In the UFC 264 main event this past Saturday night, Poirier dominated the opening round against McGregor after blasting the former two-division champion with some vicious ground and pound that led to a pair of 10-8 scores from judges Derek Cleary and Junichiro Kamijo.
Sadly just before first round ended, McGregor stepped backwards on his foot and his leg completely gave out from under him. Replays showed that McGregor has broken his leg and the fight with obviously stopped with Poirier earning the win by TKO.
As unfortunate as it was to see McGregor’s night end by injury, Mike Brown believes that the situation would have only gotten worse for the Irish superstar if he was forced to continue against Poirier into round 2 and beyond.
“On the scorecards, two judges had it 10-8,” Brown told MMA Fighting on Monday. “This was from Dustin being on top dropping those elbows and showing his dominance, imposing his will. That’s what that was all about.
“If you look at the history of both of these guys, one of them gets stronger as the fight goes and one of them doesn’t. Conor was going to be most dangerous in the first [round], and I felt like as the fight went, it was only going to get easier.”
When it comes to the broken leg, Brown can’t exactly pinpoint when McGregor may have been initially injured, although he tends to believe Poirier when he mentioned a particular moment in the fight when he checked a kick that could have caused an initial fracture.
That eventually led to the moment when McGregor stepped back to plant his foot and his leg just snapped while collapsing under him.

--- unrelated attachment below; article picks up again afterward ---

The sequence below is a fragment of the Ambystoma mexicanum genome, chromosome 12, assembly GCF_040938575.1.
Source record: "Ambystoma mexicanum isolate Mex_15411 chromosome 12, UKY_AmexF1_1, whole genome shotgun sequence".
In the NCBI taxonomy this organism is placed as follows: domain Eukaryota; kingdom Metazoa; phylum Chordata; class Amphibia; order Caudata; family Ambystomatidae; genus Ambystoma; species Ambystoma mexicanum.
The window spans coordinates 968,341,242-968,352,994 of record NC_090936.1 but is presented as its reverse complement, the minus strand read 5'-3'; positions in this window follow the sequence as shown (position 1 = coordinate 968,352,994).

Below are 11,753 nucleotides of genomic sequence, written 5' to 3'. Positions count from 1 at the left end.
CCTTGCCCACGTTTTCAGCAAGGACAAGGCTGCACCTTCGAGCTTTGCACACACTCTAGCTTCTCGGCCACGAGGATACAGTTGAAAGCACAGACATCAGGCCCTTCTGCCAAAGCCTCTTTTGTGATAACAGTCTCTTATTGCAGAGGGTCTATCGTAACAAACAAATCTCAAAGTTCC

“I’m assuming when he kicked the knee,” Brown explained. “When Dustin pointed at him, he was pointing at him for a reason. It’s like he felt something happening. He felt like ‘oh that was rough on the leg.’ He knew something was up with that. I’m assuming it’s then but I’m not certain.”
Regardless of the injury occurring when it did, Brown felt like the fight was playing out just as they had intended with Poirier avoiding any initial flurry from McGregor in the opening moments of the fight and then just taking over from there.
In many ways, the fight actually went better than expected because outside of a few leg kicks and a failed guillotine choke attempt, Poirier was able to take over and put a lot of damage on McGregor before the first round was even finished.
“Make him work, make him tired, make him strain, make him stress and finish him later on,” Brown said about the initial game plan for UFC 264. “Finish him later in the fight. Protect yourself early, don’t get into a crazy fire fight and brawl, which he’s got a handle on. It’s something he used to do when he was younger but I think those days are gone. He has good control of his emotions and he keeps it locked up. If he keeps himself safe early, I don’t think anybody beats him.”
Once Poirier started to let his hands go, McGregor was already on his heels and that’s what eventually led to the grappling exchange against the cage.
From there after escaping McGregor’s submission attempt, Poirier started blasting away with punches and elbows that could have potentially led to a stoppage on the ground.